Reposted from SmartDataCollective.com
By Ephraim Cohen
Cloud computing — you’ve heard of it, you may even be using it without realizing it. What is it exactly, and what potential benefits does it offer for your small business?
As the U.S. Small Business Administration (SBA) points out, cloud computing has been around in some way, shape or form for years. Facebook, Gmail and Flickr are just three applications of the technology that many of us use daily to store comments, photos, videos and other content in the cloud. But that are many other applications, says the SBA.
“Imagine being able to log onto a website and access all the tools and programs that your employees need to do their jobs without having to invest in lots of standalone software licenses,” it notes. “What if you could access all your office productivity tools (email, calendar, word processing, databases, invoicing, CRM, intranet, etc.) from any location or device? What’s more, all the software management and trouble-shooting can be done by the cloud service provider, freeing up your IT resources.”
Cloud computing — and cloud providers like Google, Microsoft and Oracle — make all this possible. And the technology is beginning to catch on, according to a 2011Cloud Computing Tracking Poll conducted by CDW, a provider of technology solutions.
Twenty-eight percent of U.S. organizations were using cloud computing at the time of the survey, with most (73 percent) reporting that their first step into the cloud was implementation of a single cloud application. Services most commonly operated in the cloud are commodity applications such as email (50 percent of cloud users), file storage (39 percent), web and video conferencing (36 and 32 percent, respectively), and online learning (34 percent).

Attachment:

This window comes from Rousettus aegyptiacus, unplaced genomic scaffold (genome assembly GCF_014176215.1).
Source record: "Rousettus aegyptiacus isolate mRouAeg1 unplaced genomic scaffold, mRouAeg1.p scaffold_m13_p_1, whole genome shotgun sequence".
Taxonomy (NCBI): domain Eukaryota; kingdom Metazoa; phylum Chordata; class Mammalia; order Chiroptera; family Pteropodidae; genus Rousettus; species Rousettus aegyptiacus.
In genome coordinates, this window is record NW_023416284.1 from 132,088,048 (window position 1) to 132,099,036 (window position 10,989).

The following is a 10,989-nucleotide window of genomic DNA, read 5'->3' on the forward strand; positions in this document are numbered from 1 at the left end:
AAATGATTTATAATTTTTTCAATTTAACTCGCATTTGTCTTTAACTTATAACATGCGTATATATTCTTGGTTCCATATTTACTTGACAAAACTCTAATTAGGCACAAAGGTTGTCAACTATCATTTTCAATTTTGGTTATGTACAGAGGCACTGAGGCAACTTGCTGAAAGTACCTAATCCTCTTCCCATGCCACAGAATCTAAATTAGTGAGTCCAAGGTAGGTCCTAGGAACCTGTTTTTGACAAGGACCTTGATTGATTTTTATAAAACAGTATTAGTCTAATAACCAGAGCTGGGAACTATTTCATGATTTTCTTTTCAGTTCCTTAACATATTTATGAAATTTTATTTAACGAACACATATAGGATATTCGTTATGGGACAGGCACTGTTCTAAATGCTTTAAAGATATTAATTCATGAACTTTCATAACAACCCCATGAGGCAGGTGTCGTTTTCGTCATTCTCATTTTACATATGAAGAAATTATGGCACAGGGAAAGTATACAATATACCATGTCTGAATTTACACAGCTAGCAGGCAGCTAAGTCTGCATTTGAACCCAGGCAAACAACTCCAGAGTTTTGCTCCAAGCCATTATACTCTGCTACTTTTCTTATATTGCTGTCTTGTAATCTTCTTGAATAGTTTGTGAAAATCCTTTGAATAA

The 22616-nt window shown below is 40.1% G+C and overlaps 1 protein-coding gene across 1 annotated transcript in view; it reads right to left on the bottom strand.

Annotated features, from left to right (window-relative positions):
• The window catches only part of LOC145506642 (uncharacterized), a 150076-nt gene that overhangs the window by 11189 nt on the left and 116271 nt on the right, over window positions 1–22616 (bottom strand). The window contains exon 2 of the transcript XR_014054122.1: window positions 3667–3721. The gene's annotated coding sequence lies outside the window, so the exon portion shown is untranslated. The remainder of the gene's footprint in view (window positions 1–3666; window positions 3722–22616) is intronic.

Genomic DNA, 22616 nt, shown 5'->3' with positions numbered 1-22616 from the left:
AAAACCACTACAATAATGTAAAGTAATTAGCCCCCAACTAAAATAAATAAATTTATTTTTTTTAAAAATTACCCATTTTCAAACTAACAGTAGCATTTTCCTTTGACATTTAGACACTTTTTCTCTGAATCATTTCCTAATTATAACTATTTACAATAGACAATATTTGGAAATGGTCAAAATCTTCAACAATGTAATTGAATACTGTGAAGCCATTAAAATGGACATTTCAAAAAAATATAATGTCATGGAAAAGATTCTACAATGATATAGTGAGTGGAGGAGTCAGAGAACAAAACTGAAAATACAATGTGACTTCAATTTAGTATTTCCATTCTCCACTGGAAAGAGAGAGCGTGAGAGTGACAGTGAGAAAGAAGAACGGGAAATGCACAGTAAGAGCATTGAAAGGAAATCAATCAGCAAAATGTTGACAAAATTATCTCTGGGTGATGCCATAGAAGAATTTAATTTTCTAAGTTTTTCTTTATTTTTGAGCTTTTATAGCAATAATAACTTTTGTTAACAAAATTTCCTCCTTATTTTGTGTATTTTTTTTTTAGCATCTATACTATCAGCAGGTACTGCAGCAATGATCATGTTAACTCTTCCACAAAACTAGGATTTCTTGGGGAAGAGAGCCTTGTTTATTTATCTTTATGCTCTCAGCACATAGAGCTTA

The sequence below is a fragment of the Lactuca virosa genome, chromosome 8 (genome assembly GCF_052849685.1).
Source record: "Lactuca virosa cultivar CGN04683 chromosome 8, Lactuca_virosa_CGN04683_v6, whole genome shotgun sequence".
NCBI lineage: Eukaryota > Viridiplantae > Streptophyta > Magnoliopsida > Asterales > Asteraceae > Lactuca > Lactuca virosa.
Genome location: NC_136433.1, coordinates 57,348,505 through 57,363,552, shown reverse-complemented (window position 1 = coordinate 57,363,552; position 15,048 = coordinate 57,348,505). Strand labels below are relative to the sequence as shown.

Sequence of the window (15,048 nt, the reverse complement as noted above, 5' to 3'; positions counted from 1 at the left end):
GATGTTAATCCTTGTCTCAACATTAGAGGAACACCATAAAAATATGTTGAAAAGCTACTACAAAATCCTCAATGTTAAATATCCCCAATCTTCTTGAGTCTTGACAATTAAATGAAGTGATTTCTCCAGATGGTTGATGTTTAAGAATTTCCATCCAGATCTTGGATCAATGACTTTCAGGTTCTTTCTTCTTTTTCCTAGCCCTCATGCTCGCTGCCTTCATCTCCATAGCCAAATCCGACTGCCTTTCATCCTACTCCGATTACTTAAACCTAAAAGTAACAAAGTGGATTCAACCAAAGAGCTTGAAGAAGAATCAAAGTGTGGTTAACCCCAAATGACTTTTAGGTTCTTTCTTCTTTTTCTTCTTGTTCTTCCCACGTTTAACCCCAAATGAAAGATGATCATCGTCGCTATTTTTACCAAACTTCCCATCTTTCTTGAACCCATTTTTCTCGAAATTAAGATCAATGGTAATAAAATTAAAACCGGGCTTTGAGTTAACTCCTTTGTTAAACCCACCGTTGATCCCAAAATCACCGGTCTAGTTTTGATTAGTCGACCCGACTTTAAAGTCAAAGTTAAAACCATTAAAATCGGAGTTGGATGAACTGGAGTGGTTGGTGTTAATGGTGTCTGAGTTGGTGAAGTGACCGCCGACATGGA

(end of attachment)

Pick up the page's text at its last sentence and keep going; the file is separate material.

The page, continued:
“Many organizations are carefully — and selectively — moving into cloud computing, as well they should, because it represents a significant shift in how computing resources are provided and managed,” says David Cottingham, senior director, managed services at CDW. “With thoughtful planning, organizations can realize benefits that align directly with their organizational goals: consolidated IT infrastructure, reduced IT energy and capital costs, and ‘anywhere’ access to documents and applications.”
There are also cost savings to consider. The survey reveals that 76 percent of the small businesses implementing or maintaining cloud computing have successfully reduced the cost of applications by moving them to the cloud. The SBA points out that there are three main areas where savings occur:
1. The initial capital investment and the ongoing support infrastructure (your IT headcount) needed to install and run hardware and software is done by the cloud service provider.
2. You only pay for the “seats” that you need on monthly basis. If you bring on new employees you can easily scale up without having to invest in new licenses.
3. If you tend to use software in spikes, you pay only for your usage, making it a more cost-effective model than paying a premium for a piece of software that sits idle most of the time.
Besides shifting IT, data storage and backup to the cloud, what other business tools should you move? The SBA suggests cloud email (Microsoft Office 365 and Gmail for Business), invoicing (integrated time sheets, sales data, automatic billing) and marketing (email broadcasts, social media, virtual events).
Since cloud services are delivered over the Internet and hosted on servers that essentially are shared by subscribers of the service, a discussion of cloud computing isn’t complete without addressing security concerns. As a small business owner, be sure to ask questions of your service provider regarding data encryption, assess the security controls your provider has in place (such as firewall controls) and then match them to protect your business and your customers.
Click here to watch NetSuite’s CEO, Zach Nelson, give you a business case for cloud computing!